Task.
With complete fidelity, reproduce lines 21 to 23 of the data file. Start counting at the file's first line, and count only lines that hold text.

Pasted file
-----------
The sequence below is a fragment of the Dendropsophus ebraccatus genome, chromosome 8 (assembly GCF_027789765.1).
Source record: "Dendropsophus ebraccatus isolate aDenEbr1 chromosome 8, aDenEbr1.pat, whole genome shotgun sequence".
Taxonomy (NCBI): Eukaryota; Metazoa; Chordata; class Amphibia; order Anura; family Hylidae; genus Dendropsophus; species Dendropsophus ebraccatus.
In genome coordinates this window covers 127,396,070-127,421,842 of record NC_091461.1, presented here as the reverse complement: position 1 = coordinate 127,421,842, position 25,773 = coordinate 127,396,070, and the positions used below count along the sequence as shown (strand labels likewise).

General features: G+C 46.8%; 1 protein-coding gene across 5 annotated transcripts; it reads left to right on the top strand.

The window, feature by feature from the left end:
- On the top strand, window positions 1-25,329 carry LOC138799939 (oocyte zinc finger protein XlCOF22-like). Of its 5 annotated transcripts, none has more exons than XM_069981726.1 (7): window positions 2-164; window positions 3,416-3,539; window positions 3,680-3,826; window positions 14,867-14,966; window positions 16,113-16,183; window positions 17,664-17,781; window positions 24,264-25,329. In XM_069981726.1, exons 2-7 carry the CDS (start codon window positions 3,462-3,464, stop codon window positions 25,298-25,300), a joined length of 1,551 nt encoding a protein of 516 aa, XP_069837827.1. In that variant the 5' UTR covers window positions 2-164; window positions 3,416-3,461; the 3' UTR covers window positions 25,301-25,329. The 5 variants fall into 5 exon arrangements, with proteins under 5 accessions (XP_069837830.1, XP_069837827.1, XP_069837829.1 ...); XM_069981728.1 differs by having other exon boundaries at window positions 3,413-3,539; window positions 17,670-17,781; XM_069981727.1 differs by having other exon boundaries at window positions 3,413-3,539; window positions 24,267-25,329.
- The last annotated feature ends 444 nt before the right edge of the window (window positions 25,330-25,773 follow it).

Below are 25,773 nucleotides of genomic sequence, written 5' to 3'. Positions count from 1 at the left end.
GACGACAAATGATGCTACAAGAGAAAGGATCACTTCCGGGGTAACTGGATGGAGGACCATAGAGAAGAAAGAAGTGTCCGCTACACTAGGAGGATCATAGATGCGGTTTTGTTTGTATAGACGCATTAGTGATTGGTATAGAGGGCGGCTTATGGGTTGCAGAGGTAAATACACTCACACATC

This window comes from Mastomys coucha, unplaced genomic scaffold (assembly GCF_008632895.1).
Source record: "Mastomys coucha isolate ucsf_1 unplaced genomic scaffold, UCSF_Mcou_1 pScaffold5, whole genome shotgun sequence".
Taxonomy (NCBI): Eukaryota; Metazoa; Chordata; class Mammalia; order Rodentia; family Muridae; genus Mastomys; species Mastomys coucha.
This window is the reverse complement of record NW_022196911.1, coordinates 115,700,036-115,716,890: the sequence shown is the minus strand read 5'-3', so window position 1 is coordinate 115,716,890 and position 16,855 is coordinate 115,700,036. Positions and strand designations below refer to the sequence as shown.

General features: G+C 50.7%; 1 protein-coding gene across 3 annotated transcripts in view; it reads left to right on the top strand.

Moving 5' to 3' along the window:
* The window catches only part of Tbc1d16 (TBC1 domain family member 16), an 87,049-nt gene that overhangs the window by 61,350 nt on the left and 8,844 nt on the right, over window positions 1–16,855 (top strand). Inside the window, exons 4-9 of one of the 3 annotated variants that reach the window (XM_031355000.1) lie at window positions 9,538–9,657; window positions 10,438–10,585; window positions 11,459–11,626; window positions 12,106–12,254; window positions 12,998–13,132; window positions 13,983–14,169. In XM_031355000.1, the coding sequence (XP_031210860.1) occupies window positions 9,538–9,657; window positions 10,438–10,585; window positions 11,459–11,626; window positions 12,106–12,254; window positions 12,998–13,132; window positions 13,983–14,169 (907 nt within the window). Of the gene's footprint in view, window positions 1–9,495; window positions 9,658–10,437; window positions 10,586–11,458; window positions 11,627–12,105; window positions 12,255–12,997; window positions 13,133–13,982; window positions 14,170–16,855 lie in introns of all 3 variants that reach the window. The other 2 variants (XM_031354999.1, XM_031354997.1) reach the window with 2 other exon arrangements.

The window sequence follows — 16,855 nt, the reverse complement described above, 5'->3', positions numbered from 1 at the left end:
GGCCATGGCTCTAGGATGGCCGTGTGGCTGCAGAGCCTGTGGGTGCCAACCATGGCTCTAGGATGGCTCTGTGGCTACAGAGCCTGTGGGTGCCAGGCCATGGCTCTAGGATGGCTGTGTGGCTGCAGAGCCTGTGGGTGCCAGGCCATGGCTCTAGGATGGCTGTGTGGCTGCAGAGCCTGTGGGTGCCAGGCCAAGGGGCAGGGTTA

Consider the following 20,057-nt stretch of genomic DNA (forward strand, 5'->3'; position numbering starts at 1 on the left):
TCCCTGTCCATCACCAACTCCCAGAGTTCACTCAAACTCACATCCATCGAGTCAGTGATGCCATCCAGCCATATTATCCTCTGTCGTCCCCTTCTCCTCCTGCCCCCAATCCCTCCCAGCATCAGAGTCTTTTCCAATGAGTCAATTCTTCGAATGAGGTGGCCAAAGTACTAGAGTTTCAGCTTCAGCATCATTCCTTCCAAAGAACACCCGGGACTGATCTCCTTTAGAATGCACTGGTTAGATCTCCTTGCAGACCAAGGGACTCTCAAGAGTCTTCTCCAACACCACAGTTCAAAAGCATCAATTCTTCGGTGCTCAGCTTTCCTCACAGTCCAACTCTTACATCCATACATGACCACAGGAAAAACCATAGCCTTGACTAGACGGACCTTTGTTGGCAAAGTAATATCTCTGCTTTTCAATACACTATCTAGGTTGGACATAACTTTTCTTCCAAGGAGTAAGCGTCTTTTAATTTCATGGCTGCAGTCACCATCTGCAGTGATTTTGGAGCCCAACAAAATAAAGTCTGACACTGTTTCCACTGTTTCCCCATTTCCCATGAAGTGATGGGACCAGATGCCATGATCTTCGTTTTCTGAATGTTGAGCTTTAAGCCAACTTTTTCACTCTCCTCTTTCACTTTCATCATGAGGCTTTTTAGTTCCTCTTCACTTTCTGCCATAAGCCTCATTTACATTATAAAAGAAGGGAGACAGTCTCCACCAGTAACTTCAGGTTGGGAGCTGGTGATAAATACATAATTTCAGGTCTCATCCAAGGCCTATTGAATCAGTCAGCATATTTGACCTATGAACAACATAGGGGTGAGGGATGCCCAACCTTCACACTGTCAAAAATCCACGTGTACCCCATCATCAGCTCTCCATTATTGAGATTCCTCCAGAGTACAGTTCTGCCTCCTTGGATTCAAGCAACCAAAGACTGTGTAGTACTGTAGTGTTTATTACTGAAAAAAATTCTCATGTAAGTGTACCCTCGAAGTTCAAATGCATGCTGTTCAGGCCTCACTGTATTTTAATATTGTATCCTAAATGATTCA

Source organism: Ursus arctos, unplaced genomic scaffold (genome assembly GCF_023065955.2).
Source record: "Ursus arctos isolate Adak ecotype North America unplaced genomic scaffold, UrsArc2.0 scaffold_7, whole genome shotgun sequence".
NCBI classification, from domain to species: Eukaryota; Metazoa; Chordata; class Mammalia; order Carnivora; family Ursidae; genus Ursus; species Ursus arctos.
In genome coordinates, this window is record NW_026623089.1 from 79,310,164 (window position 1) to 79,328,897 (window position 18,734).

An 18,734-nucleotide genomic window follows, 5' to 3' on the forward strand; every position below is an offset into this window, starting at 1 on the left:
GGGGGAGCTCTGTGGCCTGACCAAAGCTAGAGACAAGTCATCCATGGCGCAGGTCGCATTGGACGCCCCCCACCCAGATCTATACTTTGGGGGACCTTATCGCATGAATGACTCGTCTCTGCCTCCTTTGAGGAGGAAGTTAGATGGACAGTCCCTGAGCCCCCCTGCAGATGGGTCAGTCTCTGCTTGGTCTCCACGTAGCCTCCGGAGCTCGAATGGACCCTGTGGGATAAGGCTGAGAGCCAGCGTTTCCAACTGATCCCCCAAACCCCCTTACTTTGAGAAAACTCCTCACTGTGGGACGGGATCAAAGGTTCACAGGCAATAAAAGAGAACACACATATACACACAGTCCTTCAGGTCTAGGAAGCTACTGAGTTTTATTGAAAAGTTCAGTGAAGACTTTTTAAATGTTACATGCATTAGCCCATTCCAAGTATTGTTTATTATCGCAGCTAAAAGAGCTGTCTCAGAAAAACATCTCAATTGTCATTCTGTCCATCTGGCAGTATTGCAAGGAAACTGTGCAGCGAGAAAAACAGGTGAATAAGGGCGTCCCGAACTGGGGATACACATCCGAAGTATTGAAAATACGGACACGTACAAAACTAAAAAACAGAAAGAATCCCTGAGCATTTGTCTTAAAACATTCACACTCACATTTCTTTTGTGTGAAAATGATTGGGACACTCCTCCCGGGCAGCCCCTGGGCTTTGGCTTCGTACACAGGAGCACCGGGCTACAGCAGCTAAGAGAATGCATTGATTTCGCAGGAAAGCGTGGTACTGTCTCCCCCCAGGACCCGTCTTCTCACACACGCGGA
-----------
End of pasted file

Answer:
TCCCTGTCCATCACCAACTCCCAGAGTTCACTCAAACTCACATCCATCGAGTCAGTGATGCCATCCAGCCATATTATCCTCTGTCGTCCCCTTCTCCTCCTGCCCCCAATCCCTCCCAGCATCAGAGTCTTTTCCAATGAGTCAATTCTTCGAATGAGGTGGCCAAAGTACTAGAGTTTCAGCTTCAGCATCATTCCTTCCAAAGAACACCCGGGACTGATCTCCTTTAGAATGCACTGGTTAGATCTCCTTGCAGACCAAGGGACTCTCAAGAGTCTTCTCCAACACCACAGTTCAAAAGCATCAATTCTTCGGTGCTCAGCTTTCCTCACAGTCCAACTCTTACATCCATACATGACCACAGGAAAAACCATAGCCTTGACTAGACGGACCTTTGTTGGCAAAGTAATATCTCTGCTTTTCAATACACTATCTAGGTTGGACATAACTTTTCTTCCAAGGAGTAAGCGTCTTTTAATTTCATGGCTGCAGTCACCATCTGCAGTGATTTTGGAGCCCAACAAAATAAAGTCTGACACTGTTTCCACTGTTTCCCCATTTCCCATGAAGTGATGGGACCAGATGCCATGATCTTCGTTTTCTGAATGTTGAGCTTTAAGCCAACTTTTTCACTCTCCTCTTTCACTTTCATCATGAGGCTTTTTAGTTCCTCTTCACTTTCTGCCATAAGCCTCATTTACATTATAAAAGAAGGGAGACAGTCTCCACCAGTAACTTCAGGTTGGGAGCTGGTGATAAATACATAATTTCAGGTCTCATCCAAGGCCTATTGAATCAGTCAGCATATTTGACCTATGAACAACATAGGGGTGAGGGATGCCCAACCTTCACACTGTCAAAAATCCACGTGTACCCCATCATCAGCTCTCCATTATTGAGATTCCTCCAGAGTACAGTTCTGCCTCCTTGGATTCAAGCAACCAAAGACTGTGTAGTACTGTAGTGTTTATTACTGAAAAAAATTCTCATGTAAGTGTACCCTCGAAGTTCAAATGCATGCTGTTCAGGCCTCACTGTATTTTAATATTGTATCCTAAATGATTCA

Source organism: Ursus arctos, unplaced genomic scaffold (genome assembly GCF_023065955.2).
Source record: "Ursus arctos isolate Adak ecotype North America unplaced genomic scaffold, UrsArc2.0 scaffold_7, whole genome shotgun sequence".